Firearm Industry Accountability Act heading to House floor for vote
SANTA FE, N.M. — It’s been a huge week for gun control proposals at the Roundhouse. More than half of the governor’s gun safety initiatives have already cleared their first hurdles.
The Firearm Industry Accountability Act is now heading to the House floor for a vote after it cleared the House Judiciary Committee on a party-line vote Friday afternoon.
The proposal from Democrat state Rep. Christine Chandler requires members of the firearm industry to take steps to prevent the loss or theft of a firearm, prevent so-called “straw purchases” where someone buys a gun for someone else who can’t have one, and ensure compliance with state and federal laws.
It also allows the attorney general and district attorneys to take legal action.
Meanwhile, Senate lawmakers debated a different version of a proposed 14-day waiting period for firearm sales, just one day after House lawmakers approved their own version.
The Senate version is coming from Democratic state Sen. Joseph Cervantes, who has been tough on gun proposals in previous years. Unlike the House version, Cervantes’ bill does include exceptions for concealed carry permit holders, law enforcement agencies, and immediate family members. That was something House Republicans wanted to see.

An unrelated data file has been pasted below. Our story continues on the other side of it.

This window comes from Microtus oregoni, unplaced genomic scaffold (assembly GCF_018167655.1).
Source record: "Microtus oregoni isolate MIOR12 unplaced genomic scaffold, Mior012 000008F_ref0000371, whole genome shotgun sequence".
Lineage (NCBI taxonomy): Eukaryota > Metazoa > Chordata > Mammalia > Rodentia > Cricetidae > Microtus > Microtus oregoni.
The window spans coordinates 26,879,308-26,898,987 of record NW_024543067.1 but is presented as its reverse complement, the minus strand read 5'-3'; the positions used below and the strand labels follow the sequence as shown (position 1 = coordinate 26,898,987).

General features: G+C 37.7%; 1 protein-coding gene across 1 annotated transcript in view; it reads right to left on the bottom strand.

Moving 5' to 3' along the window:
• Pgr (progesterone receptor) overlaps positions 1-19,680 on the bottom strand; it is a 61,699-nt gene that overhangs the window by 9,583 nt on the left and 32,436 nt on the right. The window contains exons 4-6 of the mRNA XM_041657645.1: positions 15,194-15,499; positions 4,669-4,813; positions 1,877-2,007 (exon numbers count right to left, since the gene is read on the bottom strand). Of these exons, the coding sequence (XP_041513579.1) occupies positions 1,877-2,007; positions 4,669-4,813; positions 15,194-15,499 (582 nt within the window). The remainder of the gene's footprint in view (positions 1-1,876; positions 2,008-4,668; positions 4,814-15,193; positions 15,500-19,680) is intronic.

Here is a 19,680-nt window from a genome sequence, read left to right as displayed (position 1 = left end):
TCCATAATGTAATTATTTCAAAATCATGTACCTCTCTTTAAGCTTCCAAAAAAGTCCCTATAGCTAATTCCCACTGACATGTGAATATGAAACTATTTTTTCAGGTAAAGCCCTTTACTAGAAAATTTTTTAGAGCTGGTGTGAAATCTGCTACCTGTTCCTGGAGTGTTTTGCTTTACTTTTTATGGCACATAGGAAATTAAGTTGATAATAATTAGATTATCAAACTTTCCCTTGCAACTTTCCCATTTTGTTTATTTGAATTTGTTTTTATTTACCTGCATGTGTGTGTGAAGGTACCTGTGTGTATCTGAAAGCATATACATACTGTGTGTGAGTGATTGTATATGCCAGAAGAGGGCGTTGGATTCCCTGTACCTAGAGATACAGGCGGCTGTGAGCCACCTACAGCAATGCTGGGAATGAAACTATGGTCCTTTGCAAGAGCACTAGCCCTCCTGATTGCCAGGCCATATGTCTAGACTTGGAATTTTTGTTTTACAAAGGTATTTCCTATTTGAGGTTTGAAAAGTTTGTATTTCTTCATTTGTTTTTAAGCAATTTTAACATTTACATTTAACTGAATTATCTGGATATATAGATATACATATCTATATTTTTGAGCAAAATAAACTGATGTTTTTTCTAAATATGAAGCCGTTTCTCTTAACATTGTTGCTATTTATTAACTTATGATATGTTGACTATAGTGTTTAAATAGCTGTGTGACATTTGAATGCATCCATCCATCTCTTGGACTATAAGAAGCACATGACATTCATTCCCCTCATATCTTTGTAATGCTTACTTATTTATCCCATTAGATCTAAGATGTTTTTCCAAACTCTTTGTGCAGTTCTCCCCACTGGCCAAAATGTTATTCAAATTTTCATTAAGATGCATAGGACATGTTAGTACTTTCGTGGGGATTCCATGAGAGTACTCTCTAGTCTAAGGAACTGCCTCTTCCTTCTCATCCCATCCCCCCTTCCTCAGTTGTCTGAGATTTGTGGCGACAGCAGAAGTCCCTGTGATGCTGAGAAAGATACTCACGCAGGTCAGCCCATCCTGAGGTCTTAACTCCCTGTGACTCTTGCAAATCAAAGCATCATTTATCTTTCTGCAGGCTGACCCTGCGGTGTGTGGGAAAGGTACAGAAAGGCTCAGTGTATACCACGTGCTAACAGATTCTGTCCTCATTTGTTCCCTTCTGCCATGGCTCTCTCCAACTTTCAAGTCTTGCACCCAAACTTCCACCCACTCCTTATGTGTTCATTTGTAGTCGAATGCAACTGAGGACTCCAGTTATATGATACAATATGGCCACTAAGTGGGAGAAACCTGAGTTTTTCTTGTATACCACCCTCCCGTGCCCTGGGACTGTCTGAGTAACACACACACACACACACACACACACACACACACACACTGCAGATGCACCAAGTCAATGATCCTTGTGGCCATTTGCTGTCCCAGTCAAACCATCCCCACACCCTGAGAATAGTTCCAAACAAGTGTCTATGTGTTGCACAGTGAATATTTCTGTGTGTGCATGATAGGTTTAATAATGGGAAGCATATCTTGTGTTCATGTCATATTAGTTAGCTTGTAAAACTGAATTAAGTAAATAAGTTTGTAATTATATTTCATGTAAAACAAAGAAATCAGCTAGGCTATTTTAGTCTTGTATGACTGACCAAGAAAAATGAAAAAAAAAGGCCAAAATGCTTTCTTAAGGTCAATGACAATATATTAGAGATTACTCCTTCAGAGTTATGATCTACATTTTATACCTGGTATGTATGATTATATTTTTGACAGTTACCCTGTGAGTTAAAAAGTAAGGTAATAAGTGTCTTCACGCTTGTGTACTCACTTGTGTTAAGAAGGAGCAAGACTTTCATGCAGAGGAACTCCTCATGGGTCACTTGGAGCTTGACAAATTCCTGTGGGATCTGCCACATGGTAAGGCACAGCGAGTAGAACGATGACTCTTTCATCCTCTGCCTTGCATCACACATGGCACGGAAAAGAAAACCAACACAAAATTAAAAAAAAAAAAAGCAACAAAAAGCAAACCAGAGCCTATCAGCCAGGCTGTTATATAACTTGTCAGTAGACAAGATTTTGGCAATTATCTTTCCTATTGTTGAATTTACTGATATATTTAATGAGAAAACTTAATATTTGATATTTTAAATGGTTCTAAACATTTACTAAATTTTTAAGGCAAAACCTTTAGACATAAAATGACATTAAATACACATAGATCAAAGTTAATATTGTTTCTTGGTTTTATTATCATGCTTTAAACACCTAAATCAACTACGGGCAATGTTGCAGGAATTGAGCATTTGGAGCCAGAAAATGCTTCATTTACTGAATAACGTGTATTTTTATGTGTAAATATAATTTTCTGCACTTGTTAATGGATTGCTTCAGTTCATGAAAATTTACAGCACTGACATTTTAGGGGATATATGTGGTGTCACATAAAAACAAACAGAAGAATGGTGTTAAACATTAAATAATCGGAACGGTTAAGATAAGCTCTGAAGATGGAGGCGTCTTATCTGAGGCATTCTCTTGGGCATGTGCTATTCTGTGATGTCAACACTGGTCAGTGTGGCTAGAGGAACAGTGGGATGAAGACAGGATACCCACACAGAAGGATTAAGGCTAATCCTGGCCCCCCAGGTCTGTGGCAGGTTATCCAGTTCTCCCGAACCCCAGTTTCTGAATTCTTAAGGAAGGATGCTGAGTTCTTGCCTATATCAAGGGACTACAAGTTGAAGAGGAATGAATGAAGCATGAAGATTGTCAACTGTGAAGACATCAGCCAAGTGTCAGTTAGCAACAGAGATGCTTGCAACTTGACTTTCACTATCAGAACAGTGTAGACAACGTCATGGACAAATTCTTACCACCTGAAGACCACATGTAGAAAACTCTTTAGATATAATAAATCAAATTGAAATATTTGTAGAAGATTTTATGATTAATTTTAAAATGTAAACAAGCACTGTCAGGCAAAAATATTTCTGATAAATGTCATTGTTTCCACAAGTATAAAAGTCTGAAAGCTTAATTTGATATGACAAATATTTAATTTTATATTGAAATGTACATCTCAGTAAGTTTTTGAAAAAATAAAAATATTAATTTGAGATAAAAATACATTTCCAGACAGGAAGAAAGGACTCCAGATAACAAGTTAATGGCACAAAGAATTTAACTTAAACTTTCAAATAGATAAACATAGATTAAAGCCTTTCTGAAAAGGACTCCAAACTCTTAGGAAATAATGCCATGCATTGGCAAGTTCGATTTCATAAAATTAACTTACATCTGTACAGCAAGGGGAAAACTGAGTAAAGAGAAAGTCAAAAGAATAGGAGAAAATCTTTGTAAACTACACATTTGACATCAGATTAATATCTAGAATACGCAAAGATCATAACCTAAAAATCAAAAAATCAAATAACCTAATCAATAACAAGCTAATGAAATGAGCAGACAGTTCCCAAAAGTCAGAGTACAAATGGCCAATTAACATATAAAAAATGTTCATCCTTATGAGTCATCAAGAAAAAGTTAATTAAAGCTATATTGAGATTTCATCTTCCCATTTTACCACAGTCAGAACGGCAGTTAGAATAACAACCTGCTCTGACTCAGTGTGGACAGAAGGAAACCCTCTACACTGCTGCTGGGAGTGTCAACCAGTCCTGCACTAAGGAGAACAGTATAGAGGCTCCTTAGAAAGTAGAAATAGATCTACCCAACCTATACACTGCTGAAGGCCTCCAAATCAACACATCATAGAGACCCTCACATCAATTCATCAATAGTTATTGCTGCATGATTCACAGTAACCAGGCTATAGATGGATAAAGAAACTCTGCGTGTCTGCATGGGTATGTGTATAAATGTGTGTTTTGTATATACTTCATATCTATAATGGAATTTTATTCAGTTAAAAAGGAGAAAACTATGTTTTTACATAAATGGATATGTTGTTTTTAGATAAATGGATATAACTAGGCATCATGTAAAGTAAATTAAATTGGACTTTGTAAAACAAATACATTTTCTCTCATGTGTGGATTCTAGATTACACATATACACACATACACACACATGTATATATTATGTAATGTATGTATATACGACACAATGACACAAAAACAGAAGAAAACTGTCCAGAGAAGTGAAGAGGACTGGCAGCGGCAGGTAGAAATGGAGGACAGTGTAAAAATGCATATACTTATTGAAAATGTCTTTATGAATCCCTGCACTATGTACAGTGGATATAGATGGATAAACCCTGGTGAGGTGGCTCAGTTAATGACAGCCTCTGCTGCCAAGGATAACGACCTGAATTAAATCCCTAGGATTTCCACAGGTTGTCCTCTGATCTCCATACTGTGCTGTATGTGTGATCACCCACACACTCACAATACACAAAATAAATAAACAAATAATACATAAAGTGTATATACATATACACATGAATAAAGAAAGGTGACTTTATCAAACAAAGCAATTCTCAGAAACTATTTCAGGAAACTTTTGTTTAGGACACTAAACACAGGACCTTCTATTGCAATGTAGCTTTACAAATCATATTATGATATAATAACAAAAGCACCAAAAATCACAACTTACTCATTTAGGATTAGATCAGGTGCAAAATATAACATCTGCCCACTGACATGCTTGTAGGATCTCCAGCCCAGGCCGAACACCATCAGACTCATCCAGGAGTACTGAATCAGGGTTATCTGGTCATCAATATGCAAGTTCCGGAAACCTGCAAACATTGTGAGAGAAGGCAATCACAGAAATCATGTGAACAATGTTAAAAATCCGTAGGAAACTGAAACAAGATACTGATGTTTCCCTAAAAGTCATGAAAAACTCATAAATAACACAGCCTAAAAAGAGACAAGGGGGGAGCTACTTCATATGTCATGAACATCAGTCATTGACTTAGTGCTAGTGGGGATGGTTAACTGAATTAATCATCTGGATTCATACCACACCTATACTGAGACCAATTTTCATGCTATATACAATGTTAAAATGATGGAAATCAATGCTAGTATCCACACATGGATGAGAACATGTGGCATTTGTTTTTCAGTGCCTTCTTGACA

Cervantes told lawmakers Friday he wouldn’t carry this bill if he didn’t think it was constitutionally sound.
“Some things are clearly unconstitutional,” Cervantes said. “And I don’t see an advantage to spending our time and resources pursuing things that are clearly unconstitutional. But here, I’m persuaded. I’m very confident that this is a constitutional protection.”
Cervantes’ bill was eventually amended to say 14 calendar days instead of 14 business days – that was another sticking point for the House version. But even with that change, Republican lawmakers challenged the entire proposal.
“We’re clearly going to be disproportionately applying waiting periods to law-abiding citizens,” said state Sen. Gregg Schmedes. “The Second Amendment’s plain text covers the individual’s conduct, the Constitution presumptively protects, protects that conduct. So it’s a presumption of your conduct, your right of access to a firearm for self defense. So that’s where I have the problem with it.”
The committee ultimately approved the proposal, along party lines.
As of Friday night, at last, half a dozen gun safety proposals have already cleared their first committees. However, they still have a long way to go with just a little over two weeks left in the 30-day legislative session.